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  • Sharon

Stones


I confess my biggest struggle in my faith walk is doubt. I don’t doubt the Lord’s ability to answer my prayers, I just doubt that He will. I pray expecting Him to say no and deny my request, just because He can.


I remember the first time I related to Matthew 7:9:


What man among you, if his son asks him for bread, will give him a stone?


My childhood was filled with the stones my father had given me.


Shortly after my birth, my father went active duty in Marine Corps. He parented me like I was one of his young recruits; he expected good order and discipline at all times. As a six year old, I remember some of my toys being tossed in the trash because they were not in their proper place. I knew not to question his authority. I was very familiar with his look of disapproval. Even though I only remember receiving physical discipline once, I was afraid of making a mistake and disappointing him.


While I didn’t understand it at the time, I now know what I experienced was a direct result of what was going on in my father’s life. I cannot comprehend what it was like to fight in an ugly war in the jungles of Vietnam. I don’t understand what it was like to come home to an ungrateful nation who spat in the face of service members. I can’t image participating in hundreds of funerals for comrades killed on the battlefield. I will never know the burdens, guilt and demons he carried. Dad never talked about the war and I knew better than to ask.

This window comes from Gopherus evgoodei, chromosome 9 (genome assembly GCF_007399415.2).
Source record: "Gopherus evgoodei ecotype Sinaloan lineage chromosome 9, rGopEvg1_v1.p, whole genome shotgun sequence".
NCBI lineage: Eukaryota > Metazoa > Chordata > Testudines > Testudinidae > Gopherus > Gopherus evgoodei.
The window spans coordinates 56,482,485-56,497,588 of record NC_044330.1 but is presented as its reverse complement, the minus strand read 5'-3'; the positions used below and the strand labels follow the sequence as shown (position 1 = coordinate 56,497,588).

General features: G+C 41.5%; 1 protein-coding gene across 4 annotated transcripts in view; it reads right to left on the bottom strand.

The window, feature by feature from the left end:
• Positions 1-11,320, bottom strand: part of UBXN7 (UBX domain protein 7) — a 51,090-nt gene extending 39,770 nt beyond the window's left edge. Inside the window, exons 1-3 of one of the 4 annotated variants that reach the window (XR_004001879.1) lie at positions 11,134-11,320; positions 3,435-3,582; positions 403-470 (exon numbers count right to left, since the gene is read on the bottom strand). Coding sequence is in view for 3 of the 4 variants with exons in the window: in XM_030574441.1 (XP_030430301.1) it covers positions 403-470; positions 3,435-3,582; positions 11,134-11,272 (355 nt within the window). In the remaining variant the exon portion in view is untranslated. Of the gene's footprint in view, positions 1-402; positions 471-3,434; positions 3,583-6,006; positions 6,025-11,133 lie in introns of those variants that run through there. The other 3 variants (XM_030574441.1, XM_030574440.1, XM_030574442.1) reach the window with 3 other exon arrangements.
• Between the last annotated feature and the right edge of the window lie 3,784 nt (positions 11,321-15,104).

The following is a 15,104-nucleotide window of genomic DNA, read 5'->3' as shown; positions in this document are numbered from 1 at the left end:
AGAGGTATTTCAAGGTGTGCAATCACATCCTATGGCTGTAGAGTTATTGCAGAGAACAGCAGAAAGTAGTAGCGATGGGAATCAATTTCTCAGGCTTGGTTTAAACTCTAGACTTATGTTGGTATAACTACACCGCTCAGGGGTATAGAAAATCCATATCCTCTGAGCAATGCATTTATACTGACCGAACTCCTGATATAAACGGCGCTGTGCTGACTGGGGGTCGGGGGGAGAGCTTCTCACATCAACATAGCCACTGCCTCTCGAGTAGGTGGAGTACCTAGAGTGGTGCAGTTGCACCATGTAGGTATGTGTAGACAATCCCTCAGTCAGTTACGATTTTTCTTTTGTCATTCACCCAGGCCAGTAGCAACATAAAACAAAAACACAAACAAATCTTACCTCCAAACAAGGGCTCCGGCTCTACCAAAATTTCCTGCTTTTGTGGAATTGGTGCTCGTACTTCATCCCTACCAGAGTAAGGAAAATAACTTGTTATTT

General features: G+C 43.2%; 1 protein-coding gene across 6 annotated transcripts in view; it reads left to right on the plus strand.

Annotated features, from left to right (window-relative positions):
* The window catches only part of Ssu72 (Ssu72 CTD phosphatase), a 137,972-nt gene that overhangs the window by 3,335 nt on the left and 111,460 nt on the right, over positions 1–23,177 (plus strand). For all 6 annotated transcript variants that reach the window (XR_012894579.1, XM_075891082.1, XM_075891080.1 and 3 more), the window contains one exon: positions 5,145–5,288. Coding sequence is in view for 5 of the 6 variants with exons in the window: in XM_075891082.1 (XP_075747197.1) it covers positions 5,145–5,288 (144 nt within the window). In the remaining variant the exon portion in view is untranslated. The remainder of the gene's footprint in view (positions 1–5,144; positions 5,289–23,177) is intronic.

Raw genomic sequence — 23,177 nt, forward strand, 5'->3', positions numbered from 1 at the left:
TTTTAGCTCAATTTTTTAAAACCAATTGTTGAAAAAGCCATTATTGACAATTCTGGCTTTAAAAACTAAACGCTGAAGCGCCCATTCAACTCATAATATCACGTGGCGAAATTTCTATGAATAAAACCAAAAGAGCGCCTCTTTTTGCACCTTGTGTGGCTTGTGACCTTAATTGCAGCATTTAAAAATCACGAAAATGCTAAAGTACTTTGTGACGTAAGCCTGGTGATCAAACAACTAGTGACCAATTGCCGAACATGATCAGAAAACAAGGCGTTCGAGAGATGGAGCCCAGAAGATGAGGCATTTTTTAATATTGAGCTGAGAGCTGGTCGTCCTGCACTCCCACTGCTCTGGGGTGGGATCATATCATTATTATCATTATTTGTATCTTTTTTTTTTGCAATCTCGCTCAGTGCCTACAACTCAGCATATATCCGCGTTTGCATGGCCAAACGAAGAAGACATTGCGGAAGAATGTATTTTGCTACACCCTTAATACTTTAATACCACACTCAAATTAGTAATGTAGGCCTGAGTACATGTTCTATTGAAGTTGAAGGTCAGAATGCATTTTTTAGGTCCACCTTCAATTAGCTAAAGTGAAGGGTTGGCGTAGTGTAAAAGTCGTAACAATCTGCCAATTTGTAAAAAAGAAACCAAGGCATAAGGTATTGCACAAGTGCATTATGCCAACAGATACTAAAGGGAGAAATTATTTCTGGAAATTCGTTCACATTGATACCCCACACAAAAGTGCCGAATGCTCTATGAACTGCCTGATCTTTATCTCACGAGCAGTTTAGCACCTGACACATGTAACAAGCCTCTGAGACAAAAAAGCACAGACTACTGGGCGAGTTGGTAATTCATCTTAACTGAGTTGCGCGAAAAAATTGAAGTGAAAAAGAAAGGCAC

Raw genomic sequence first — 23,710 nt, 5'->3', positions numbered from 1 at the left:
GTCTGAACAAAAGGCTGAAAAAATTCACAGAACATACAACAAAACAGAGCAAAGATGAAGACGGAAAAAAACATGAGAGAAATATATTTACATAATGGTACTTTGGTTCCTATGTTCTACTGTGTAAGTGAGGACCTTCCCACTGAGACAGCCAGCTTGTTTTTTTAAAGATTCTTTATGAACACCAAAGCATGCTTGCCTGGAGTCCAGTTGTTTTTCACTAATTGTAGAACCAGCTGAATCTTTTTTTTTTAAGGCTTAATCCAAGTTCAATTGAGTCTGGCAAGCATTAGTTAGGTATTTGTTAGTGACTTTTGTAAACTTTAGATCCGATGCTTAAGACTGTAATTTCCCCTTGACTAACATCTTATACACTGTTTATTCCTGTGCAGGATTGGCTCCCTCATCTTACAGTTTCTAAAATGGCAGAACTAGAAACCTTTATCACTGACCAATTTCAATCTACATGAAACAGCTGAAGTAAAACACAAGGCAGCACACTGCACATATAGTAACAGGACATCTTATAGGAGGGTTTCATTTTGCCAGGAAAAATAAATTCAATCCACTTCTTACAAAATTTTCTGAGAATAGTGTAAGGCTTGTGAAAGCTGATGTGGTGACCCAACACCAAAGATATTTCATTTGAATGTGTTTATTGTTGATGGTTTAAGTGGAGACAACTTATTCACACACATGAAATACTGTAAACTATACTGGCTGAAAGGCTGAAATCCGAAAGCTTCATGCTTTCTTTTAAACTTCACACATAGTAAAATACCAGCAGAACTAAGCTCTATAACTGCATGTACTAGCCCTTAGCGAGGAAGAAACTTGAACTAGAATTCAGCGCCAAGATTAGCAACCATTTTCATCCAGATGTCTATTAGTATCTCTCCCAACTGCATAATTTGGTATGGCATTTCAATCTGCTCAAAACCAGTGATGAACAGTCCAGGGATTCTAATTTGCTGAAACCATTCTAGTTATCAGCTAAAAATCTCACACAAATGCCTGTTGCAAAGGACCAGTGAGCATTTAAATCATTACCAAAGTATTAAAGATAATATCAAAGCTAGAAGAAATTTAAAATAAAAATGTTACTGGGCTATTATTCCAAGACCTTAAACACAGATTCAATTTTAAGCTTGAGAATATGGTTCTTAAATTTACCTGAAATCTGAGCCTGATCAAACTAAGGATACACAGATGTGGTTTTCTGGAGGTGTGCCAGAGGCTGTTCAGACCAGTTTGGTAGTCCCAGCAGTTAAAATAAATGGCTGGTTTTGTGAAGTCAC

I need to be clear: I was well-cared for during my childhood. I never went without the necessities, and at times, I was indulged. Yet it always seemed when I gathered up the courage to ask for something that was really important to me, I received a quick, disapproving no. I knew not to question why; my father had told me once before that his answer was no “because he said so.“


My strict upbringing did have countless positive results. I have a strong work ethic. I am organized and a planner. I follow through on responsibilities and honor my word. I always strive to do my best. I cautiously weigh all risks. However, because I don’t want to be disappointed, I am conditioned to expect no for an answer.


I recently realized my conditioned expectation has bled over into my relationship with my Heavenly Father: I expect Him to give me a stone when I ask for bread, especially when it is something that means the most to me.


I know the Lord is always good. He loves me with an everlasting love. He loved me enough to allow His son to die on a cross for my sins. His Word even says to “ask, and it will be given to you; seek and you will find; knock and it will be opened to you. For everyone who asks receives, and he who seeks finds, and to him who knocks it will be opened.” (Matthew 7:7-8).


I have reached the point in my faith walk where the rubber is meeting the road: I must change the way I pray.

With each request, I need to examine my heart. I need to pray in alignment with His Word. I need to pray with the right motives and not for selfish gain. I need to pray without doubt or wavering faith (James 1:6). Most importantly, I need to pray surrendered and ask for His will to be done.


Even if God’s answer is an immediate no, I will trust that it is for my good. He is working out His perfect plan for my life. When His yes comes, it will be better than I can imagine.


So from now on, I will boldly ask, seek and knock, expecting and believing the Lord will give me bread. And not any ol’ stale, discarded bread, but fresh just-out-of-the-oven life-sustaining Bread!

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